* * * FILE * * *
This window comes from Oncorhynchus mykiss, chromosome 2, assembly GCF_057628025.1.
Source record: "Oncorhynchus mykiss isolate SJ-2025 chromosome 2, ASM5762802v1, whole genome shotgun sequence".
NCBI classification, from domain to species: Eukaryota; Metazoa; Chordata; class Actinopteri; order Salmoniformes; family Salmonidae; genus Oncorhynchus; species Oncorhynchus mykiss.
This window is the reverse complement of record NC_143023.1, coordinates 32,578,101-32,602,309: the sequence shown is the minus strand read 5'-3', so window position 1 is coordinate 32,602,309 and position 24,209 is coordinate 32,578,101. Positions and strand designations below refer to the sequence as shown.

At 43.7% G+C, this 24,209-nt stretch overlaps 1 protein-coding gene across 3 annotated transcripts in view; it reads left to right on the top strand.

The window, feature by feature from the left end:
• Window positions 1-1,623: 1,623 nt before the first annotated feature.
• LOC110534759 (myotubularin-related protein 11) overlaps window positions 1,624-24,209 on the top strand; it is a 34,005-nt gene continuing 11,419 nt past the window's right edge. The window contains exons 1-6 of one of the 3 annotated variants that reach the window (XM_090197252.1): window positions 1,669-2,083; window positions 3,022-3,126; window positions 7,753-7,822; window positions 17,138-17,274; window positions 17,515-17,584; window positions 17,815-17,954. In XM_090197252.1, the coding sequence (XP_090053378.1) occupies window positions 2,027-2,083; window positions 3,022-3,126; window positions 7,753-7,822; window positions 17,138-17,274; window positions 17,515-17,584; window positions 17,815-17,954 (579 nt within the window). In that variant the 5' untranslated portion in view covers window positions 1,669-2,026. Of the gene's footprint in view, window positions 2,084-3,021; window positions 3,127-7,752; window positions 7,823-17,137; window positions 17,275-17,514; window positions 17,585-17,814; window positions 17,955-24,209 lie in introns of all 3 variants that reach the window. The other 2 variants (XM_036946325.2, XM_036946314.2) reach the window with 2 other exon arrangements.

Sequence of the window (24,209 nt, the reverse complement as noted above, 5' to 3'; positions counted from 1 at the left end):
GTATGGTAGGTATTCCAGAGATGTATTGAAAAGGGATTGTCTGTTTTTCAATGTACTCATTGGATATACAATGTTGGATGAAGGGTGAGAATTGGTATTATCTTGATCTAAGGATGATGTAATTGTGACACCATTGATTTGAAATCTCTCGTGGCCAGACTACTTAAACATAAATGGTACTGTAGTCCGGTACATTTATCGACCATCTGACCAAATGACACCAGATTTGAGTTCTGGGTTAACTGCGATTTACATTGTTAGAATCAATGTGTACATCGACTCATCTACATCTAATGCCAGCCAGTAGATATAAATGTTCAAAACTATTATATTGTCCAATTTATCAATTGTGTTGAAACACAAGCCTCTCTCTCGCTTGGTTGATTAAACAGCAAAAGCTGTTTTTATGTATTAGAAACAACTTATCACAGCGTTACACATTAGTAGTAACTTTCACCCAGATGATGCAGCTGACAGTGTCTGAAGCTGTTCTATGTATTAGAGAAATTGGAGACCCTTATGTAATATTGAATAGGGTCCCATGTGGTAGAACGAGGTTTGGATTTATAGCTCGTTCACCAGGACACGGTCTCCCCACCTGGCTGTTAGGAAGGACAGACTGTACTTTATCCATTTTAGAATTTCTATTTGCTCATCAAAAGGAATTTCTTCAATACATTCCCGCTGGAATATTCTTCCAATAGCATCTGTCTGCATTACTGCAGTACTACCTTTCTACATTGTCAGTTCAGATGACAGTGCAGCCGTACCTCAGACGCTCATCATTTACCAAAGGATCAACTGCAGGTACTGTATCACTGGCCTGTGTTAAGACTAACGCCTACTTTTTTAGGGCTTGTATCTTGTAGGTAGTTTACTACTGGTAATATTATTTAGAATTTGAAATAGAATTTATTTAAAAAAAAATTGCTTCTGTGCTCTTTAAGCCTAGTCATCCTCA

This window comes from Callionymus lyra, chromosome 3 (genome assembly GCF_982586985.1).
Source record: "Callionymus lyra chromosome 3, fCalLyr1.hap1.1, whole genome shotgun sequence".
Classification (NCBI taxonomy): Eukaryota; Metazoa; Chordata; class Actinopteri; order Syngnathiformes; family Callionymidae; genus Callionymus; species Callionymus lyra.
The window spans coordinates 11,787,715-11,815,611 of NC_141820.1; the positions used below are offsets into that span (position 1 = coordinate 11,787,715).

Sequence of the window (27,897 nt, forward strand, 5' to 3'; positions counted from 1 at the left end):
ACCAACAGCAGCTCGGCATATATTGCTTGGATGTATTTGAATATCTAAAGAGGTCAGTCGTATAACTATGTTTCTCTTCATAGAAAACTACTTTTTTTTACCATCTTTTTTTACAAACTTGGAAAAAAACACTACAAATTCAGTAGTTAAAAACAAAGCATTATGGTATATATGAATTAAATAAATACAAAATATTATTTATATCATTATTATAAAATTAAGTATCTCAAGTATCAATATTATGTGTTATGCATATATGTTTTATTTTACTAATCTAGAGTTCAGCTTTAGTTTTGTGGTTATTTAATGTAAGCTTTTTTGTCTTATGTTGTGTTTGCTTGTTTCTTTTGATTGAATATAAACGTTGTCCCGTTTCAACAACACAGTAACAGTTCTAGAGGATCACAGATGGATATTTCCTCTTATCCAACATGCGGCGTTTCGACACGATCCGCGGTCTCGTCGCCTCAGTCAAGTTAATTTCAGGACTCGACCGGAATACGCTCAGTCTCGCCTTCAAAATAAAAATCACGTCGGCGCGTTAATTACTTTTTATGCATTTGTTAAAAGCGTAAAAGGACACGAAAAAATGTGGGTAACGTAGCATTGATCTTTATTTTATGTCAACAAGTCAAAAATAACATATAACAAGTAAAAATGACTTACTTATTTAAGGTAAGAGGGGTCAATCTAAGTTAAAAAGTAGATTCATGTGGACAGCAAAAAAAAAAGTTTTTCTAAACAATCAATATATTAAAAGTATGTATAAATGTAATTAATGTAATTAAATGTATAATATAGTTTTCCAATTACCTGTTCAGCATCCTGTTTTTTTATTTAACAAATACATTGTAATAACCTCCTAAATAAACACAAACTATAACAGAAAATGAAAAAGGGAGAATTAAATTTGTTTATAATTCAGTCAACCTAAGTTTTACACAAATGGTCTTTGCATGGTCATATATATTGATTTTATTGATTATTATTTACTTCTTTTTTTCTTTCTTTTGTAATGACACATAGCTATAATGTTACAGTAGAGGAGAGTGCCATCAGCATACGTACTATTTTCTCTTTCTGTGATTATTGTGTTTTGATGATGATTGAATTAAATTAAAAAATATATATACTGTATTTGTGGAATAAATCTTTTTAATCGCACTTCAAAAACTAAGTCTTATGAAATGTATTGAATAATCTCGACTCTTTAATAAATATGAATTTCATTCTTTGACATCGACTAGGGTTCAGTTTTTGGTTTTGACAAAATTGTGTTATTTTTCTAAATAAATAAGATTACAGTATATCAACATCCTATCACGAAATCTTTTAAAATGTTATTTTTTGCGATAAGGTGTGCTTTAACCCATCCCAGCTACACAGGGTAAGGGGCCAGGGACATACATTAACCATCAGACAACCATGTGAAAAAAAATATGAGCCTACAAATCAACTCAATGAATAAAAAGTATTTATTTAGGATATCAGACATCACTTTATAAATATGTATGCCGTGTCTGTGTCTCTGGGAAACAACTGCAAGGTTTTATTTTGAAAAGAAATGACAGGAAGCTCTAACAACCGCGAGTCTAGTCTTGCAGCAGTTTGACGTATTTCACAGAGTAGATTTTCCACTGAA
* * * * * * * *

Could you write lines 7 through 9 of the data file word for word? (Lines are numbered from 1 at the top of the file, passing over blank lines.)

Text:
• Window positions 1-1,623: 1,623 nt before the first annotated feature.
• LOC110534759 (myotubularin-related protein 11) overlaps window positions 1,624-24,209 on the top strand; it is a 34,005-nt gene continuing 11,419 nt past the window's right edge. The window contains exons 1-6 of one of the 3 annotated variants that reach the window (XM_090197252.1): window positions 1,669-2,083; window positions 3,022-3,126; window positions 7,753-7,822; window positions 17,138-17,274; window positions 17,515-17,584; window positions 17,815-17,954. In XM_090197252.1, the coding sequence (XP_090053378.1) occupies window positions 2,027-2,083; window positions 3,022-3,126; window positions 7,753-7,822; window positions 17,138-17,274; window positions 17,515-17,584; window positions 17,815-17,954 (579 nt within the window). In that variant the 5' untranslated portion in view covers window positions 1,669-2,026. Of the gene's footprint in view, window positions 2,084-3,021; window positions 3,127-7,752; window positions 7,823-17,137; window positions 17,275-17,514; window positions 17,585-17,814; window positions 17,955-24,209 lie in introns of all 3 variants that reach the window. The other 2 variants (XM_036946325.2, XM_036946314.2) reach the window with 2 other exon arrangements.

Sequence of the window (24,209 nt, the reverse complement as noted above, 5' to 3'; positions counted from 1 at the left end):